It is true that very often we have to reap the results of our past kamma. But the important point to understand is that kamma is volitional action, and volitional action always takes place in the present, only in the present. This means at present it is possible for us to change the entire direction of our life.
If we closely examine our lives we'll see that our experience is of two types: first, experience that comes to us passively, which we receive independently of our choice; and second, experience which we create for ourselves through our choices and attitudes. The passive side of experience is largely the effect of past kamma.We generally have to face this and learn to accept it. But within those limitations there is a space, the tremendous space of the present moment, in which we can reconstruct our world with our own minds.
If we let ourselves be dominated by selfishness, hatred, ambition and dullness, then, even if we are wealthy and powerful, we'll still be living in misery and suffering and keep planting seeds for rebirth in the world of suffering. On the other hand, even if we are poor and in sad circumstances, with much pain and misfortune, if we observe pure conduct, develop a mind of generosity, kindness and understanding, then we can transform our world, we can build a world of love and peace."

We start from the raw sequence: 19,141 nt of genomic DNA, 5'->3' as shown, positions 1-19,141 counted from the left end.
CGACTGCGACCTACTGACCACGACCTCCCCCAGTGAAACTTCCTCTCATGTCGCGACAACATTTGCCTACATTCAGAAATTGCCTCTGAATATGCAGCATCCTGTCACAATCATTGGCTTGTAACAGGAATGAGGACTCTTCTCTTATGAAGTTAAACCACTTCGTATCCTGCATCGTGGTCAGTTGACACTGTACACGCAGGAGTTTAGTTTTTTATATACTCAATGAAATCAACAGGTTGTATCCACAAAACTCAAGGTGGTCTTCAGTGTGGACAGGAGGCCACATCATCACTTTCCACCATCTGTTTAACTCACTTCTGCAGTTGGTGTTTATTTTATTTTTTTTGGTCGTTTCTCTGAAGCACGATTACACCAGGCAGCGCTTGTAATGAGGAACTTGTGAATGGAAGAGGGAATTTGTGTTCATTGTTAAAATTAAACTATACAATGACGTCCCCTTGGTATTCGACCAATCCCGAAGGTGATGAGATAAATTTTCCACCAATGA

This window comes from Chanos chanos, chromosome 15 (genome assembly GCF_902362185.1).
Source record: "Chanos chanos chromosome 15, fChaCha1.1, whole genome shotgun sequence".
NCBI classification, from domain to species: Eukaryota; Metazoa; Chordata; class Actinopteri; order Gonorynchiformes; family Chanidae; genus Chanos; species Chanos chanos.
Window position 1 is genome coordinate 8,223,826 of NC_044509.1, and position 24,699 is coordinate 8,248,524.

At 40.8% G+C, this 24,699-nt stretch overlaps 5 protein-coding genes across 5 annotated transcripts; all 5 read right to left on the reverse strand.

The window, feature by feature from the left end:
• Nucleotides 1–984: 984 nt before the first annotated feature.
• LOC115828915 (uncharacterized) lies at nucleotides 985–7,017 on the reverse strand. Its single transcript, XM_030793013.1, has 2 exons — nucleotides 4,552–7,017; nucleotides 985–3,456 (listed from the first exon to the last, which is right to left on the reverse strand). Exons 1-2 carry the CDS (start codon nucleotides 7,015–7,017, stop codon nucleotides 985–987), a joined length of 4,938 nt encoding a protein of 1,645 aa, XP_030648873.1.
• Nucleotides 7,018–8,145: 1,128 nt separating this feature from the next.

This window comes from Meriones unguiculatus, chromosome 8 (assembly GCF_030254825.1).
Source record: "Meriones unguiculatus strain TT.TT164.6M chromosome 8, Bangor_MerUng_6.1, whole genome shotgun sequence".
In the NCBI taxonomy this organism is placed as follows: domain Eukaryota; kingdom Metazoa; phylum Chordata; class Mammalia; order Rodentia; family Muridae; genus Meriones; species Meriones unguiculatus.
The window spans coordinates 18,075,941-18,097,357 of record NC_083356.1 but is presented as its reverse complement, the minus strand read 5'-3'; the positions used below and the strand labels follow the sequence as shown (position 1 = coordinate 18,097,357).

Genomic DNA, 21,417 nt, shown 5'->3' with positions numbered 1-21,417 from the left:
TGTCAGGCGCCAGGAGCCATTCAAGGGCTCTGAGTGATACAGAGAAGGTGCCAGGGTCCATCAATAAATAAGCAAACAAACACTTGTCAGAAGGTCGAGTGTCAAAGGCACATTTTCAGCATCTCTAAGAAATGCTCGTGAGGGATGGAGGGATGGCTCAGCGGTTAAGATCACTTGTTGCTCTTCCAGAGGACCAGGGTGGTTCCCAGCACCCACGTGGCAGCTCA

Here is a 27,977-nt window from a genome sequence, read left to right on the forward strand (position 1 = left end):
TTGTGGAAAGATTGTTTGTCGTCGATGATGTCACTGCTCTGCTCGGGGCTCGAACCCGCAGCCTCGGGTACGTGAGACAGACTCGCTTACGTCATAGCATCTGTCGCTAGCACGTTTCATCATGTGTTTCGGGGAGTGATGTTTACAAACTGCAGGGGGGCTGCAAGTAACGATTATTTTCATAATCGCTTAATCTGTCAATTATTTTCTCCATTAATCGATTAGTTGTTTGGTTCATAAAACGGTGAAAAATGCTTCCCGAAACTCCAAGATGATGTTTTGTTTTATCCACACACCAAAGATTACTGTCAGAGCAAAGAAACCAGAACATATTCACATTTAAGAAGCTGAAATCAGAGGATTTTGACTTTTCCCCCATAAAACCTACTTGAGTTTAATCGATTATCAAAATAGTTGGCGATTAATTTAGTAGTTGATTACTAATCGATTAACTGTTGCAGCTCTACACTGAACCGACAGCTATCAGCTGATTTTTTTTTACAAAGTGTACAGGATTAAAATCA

http://www.buddhanet.net/budsas/ebud/ebdha057.htm

metta
Chris
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Re: Kamma and child prostitution -- blaming the victim?

Postby DarkDream » Sat Mar 28, 2009 11:18 pm

Lazy_eye wrote:The difficult question, though, is whether this "mistaken" view of kamma actually stems from the Buddha's teaching. Isn't it simply an extension of MN 135 (we're ugly because we were bad, etc.)? If not, why?

I respect your wish not to comment on the Venerable's opinion. What I'm interested in knowing is how representative his opinion is.